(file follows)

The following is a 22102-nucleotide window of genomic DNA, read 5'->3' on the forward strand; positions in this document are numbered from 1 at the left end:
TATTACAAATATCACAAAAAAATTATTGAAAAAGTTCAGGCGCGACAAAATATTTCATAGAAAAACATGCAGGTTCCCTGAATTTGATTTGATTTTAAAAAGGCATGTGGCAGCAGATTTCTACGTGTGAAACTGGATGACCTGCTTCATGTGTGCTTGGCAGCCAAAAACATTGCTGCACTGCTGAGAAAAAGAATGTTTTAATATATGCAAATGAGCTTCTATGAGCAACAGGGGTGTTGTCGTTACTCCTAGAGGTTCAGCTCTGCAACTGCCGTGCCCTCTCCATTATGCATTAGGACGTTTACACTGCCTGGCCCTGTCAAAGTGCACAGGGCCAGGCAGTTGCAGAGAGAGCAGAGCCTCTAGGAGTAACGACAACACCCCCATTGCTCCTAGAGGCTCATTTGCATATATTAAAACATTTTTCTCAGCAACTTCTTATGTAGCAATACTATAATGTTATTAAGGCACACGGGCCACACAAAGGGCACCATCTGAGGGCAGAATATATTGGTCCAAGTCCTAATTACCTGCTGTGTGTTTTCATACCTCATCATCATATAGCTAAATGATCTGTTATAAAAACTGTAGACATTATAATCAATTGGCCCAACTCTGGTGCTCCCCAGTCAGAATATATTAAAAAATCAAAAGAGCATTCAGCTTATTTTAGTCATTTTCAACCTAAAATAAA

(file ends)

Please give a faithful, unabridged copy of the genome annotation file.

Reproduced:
The following is a 22102-nucleotide window of genomic DNA, read 5'->3' on the forward strand; positions in this document are numbered from 1 at the left end:
TATTACAAATATCACAAAAAAATTATTGAAAAAGTTCAGGCGCGACAAAATATTTCATAGAAAAACATGCAGGTTCCCTGAATTTGATTTGATTTTAAAAAGGCATGTGGCAGCAGATTTCTACGTGTGAAACTGGATGACCTGCTTCATGTGTGCTTGGCAGCCAAAAACATTGCTGCACTGCTGAGAAAAAGAATGTTTTAATATATGCAAATGAGCTTCTATGAGCAACAGGGGTGTTGTCGTTACTCCTAGAGGTTCAGCTCTGCAACTGCCGTGCCCTCTCCATTATGCATTAGGACGTTTACACTGCCTGGCCCTGTCAAAGTGCACAGGGCCAGGCAGTTGCAGAGAGAGCAGAGCCTCTAGGAGTAACGACAACACCCCCATTGCTCCTAGAGGCTCATTTGCATATATTAAAACATTTTTCTCAGCAACTTCTTATGTAGCAATACTATAATGTTATTAAGGCACACGGGCCACACAAAGGGCACCATCTGAGGGCAGAATATATTGGTCCAAGTCCTAATTACCTGCTGTGTGTTTTCATACCTCATCATCATATAGCTAAATGATCTGTTATAAAAACTGTAGACATTATAATCAATTGGCCCAACTCTGGTGCTCCCCAGTCAGAATATATTAAAAAATCAAAAGAGCATTCAGCTTATTTTAGTCATTTTCAACCTAAAATAAA